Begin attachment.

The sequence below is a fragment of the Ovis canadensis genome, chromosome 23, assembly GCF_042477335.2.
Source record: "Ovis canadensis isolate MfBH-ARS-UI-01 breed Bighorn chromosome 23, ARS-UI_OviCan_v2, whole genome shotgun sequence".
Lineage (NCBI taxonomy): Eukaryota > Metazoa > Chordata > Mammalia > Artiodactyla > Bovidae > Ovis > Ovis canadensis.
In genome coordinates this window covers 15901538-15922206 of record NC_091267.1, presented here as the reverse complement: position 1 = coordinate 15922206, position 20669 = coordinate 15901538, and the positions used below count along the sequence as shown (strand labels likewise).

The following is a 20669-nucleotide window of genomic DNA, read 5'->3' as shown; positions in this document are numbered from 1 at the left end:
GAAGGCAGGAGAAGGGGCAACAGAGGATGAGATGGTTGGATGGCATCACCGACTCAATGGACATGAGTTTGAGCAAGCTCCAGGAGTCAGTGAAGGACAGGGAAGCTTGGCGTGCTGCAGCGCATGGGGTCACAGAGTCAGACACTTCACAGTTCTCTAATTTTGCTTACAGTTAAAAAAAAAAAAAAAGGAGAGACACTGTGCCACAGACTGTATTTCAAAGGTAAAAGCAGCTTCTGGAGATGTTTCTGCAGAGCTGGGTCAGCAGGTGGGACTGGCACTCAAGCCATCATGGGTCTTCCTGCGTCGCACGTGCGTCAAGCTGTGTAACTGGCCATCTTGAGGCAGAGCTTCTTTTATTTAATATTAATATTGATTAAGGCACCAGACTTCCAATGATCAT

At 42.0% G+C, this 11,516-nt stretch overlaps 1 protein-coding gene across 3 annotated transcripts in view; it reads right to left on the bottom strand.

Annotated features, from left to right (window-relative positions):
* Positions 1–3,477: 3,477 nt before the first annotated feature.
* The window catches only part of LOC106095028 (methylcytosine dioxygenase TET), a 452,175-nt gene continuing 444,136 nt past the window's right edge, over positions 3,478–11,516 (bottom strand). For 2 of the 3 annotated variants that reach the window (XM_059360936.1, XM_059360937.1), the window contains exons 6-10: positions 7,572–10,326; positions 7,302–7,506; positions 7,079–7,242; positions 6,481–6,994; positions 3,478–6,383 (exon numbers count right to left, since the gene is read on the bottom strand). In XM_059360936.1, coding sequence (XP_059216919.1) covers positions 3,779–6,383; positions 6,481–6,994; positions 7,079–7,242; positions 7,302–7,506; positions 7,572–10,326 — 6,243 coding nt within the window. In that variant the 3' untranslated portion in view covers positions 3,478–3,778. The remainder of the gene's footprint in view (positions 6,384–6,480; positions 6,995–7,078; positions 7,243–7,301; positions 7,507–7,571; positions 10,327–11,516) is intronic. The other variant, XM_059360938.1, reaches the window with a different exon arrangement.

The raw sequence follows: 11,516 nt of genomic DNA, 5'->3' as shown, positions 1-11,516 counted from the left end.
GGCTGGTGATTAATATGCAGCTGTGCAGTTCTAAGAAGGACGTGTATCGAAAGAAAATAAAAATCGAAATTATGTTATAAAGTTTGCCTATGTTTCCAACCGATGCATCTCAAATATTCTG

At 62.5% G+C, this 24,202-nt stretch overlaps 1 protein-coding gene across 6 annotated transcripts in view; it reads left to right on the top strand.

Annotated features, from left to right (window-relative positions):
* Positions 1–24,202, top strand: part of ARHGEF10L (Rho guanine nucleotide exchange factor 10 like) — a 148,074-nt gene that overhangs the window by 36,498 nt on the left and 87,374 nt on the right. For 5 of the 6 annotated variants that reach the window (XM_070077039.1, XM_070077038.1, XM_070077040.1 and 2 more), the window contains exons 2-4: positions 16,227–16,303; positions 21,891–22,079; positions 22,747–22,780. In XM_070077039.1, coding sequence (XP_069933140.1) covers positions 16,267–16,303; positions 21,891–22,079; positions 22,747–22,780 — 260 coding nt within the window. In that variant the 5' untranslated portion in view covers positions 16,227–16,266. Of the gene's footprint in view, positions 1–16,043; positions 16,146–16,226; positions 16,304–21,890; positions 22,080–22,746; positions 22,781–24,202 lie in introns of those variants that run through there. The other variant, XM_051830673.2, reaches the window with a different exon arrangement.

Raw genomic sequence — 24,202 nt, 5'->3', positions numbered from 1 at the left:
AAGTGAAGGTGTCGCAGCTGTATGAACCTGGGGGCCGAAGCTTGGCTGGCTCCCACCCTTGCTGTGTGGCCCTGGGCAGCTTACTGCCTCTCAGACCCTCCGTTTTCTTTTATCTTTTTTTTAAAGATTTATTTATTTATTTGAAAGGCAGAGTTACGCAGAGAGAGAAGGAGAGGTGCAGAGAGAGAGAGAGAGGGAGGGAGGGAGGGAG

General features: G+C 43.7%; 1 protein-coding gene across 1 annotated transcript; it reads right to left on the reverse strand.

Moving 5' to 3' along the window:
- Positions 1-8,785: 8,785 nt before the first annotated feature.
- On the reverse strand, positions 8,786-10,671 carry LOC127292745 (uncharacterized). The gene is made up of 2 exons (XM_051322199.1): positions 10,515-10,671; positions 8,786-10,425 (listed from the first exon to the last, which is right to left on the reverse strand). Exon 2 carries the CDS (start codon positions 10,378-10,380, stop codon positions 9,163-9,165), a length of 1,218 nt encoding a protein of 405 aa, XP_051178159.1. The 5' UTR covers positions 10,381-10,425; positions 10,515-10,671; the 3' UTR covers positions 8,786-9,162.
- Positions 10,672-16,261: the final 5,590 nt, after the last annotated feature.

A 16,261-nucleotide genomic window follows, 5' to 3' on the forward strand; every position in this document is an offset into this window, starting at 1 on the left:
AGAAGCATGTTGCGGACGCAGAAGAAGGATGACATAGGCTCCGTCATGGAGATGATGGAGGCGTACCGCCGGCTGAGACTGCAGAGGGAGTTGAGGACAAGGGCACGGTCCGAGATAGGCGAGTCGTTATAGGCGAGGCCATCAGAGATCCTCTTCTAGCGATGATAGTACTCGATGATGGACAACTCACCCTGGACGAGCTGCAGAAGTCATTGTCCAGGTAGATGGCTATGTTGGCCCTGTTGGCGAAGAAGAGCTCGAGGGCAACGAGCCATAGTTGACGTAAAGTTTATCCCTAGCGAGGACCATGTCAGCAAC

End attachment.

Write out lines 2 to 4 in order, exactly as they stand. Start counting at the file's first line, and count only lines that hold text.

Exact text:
Source record: "Ovis canadensis isolate MfBH-ARS-UI-01 breed Bighorn chromosome 23, ARS-UI_OviCan_v2, whole genome shotgun sequence".
Lineage (NCBI taxonomy): Eukaryota > Metazoa > Chordata > Mammalia > Artiodactyla > Bovidae > Ovis > Ovis canadensis.
In genome coordinates this window covers 15901538-15922206 of record NC_091267.1, presented here as the reverse complement: position 1 = coordinate 15922206, position 20669 = coordinate 15901538, and the positions used below count along the sequence as shown (strand labels likewise).